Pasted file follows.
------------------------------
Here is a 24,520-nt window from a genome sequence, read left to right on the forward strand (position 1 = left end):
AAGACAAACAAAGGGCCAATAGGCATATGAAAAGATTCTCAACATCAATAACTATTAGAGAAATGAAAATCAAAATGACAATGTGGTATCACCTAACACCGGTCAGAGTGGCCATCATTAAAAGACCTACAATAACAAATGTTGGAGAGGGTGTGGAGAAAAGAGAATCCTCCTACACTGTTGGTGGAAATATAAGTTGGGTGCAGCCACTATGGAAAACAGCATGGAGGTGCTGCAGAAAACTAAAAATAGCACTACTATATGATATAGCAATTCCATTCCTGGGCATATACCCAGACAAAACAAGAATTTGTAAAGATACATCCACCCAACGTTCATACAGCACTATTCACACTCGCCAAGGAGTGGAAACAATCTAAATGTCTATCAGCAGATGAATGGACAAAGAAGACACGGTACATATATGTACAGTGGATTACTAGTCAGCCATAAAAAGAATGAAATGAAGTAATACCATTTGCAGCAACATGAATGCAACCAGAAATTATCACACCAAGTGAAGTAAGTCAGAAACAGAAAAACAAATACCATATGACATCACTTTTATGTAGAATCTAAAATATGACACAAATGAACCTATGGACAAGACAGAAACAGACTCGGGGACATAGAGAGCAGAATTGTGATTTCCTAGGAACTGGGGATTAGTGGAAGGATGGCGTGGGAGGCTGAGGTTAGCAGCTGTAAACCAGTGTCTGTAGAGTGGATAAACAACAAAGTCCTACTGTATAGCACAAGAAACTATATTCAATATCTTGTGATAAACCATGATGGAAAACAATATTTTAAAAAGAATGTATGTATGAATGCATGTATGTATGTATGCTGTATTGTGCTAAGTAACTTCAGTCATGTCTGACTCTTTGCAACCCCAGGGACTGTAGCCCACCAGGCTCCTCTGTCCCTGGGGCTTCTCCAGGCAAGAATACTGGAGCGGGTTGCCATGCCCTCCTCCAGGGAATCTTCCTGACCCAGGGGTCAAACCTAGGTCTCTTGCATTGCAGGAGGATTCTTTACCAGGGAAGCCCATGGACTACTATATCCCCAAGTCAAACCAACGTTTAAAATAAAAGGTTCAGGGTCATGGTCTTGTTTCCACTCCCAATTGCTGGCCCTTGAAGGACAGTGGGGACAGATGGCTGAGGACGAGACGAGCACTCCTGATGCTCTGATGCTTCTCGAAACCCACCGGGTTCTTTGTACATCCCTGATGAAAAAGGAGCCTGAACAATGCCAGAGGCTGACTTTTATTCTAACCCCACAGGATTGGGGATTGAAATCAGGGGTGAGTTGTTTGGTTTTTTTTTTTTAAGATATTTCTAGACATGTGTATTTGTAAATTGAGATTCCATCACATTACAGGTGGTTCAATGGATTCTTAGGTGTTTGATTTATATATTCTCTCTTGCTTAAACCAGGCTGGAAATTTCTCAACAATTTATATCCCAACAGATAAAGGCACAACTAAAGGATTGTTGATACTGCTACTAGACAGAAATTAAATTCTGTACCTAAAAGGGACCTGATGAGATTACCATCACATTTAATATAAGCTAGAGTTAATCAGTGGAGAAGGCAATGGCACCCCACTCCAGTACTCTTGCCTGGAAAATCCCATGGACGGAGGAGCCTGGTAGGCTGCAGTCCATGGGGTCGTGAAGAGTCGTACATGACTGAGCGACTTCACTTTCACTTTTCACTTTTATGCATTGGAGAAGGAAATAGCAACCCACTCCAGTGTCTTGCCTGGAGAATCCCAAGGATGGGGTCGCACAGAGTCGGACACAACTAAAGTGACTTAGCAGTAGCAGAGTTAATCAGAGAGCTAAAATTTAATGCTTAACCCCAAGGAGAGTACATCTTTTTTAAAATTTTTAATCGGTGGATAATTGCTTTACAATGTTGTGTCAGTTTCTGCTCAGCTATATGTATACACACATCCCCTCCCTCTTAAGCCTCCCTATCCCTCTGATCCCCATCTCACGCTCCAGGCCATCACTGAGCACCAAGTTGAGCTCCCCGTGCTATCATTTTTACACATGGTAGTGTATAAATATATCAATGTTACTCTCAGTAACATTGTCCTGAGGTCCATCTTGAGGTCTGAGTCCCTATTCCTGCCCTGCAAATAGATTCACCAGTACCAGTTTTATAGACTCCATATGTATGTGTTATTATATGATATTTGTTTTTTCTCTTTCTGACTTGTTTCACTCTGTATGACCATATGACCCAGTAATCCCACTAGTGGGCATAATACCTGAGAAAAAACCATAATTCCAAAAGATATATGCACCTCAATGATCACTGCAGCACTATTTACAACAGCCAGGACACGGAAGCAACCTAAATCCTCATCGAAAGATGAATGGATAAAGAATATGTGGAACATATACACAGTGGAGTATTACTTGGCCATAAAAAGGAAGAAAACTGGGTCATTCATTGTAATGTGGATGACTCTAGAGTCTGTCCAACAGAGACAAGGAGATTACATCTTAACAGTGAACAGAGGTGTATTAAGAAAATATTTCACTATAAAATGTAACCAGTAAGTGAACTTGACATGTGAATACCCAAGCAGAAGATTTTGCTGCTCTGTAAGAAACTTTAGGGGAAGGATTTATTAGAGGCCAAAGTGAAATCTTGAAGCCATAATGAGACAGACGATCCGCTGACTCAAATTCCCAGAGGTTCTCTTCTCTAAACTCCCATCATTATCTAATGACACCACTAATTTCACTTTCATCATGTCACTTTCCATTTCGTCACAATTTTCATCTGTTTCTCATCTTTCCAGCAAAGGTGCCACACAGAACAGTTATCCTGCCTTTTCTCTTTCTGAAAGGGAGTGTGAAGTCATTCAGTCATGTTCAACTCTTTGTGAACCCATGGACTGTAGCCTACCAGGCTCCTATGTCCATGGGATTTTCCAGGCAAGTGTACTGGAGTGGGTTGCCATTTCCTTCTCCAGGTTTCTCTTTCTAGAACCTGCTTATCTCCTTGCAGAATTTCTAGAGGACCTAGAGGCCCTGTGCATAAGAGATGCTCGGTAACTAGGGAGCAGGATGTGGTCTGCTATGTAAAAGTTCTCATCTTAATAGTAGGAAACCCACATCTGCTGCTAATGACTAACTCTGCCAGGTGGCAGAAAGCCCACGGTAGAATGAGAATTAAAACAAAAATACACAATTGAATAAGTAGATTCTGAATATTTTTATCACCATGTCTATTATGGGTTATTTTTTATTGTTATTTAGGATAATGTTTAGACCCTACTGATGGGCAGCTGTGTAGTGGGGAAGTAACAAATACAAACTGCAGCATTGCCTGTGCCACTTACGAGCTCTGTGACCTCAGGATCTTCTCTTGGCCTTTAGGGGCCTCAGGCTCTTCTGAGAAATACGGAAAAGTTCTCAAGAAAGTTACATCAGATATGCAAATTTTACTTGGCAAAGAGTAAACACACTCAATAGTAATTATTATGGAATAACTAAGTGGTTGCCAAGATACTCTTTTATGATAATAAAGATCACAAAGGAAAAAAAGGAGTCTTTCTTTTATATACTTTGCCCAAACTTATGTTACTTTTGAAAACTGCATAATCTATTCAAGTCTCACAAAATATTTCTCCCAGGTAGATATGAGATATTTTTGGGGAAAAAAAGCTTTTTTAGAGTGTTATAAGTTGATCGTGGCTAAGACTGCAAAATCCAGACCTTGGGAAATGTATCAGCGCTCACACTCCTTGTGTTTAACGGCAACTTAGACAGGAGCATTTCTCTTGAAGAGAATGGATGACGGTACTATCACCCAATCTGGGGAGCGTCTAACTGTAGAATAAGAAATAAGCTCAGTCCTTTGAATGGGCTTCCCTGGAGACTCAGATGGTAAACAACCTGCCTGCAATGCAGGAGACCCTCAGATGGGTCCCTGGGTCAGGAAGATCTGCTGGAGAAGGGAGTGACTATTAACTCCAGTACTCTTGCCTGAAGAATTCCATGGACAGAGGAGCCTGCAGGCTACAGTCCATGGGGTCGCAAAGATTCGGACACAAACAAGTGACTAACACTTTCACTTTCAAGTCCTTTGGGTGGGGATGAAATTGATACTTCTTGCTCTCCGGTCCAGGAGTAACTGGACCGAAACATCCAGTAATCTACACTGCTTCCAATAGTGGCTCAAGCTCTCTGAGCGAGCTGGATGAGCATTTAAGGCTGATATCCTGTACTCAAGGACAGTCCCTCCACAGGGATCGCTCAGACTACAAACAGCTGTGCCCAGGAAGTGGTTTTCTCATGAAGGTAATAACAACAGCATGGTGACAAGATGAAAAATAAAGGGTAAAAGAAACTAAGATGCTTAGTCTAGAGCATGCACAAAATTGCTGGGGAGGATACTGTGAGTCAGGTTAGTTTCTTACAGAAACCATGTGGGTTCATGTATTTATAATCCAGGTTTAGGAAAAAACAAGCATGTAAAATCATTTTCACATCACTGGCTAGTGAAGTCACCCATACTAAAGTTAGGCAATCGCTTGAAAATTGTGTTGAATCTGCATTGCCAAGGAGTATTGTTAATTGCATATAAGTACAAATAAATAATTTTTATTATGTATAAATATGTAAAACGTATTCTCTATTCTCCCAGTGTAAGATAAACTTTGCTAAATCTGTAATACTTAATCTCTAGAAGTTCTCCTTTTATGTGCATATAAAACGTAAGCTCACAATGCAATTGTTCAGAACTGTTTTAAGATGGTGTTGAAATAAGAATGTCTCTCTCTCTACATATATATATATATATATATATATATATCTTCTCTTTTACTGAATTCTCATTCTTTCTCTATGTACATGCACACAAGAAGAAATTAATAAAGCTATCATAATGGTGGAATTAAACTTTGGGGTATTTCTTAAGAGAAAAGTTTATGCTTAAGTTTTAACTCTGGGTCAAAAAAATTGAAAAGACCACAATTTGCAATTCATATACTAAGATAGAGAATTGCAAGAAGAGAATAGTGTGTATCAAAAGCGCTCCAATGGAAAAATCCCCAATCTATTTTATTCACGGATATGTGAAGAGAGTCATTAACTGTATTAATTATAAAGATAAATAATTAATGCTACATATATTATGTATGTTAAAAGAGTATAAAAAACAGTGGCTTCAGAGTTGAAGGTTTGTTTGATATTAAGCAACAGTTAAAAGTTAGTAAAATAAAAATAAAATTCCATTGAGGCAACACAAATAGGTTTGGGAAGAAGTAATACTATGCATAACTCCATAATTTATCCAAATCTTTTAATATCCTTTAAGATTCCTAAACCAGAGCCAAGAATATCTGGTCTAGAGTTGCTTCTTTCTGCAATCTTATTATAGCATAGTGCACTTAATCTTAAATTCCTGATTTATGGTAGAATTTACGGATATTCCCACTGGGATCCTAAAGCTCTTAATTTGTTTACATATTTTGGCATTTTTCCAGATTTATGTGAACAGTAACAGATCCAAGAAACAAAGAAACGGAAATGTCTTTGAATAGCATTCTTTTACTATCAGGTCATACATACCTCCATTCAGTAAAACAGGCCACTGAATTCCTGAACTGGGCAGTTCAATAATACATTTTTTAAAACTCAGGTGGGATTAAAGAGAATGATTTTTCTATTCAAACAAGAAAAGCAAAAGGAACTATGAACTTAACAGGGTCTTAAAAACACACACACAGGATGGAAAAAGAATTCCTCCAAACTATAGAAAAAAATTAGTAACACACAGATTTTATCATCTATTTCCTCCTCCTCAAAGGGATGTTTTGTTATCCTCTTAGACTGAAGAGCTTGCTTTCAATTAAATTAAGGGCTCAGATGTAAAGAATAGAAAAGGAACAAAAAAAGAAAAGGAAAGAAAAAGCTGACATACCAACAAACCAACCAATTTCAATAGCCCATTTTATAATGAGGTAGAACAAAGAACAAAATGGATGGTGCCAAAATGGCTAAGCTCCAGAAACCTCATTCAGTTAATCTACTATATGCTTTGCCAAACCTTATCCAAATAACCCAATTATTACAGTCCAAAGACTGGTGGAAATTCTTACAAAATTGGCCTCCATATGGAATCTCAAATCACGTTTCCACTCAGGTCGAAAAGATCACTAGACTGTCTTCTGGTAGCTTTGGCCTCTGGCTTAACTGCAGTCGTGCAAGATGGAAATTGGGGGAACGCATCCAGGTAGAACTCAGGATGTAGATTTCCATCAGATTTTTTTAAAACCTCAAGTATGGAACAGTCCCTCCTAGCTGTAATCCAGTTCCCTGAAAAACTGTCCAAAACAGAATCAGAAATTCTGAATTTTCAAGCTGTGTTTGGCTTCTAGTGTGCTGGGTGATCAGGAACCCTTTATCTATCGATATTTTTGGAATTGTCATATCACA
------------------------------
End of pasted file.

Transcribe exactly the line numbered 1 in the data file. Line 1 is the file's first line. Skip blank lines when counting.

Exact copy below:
Here is a 24,520-nt window from a genome sequence, read left to right on the forward strand (position 1 = left end):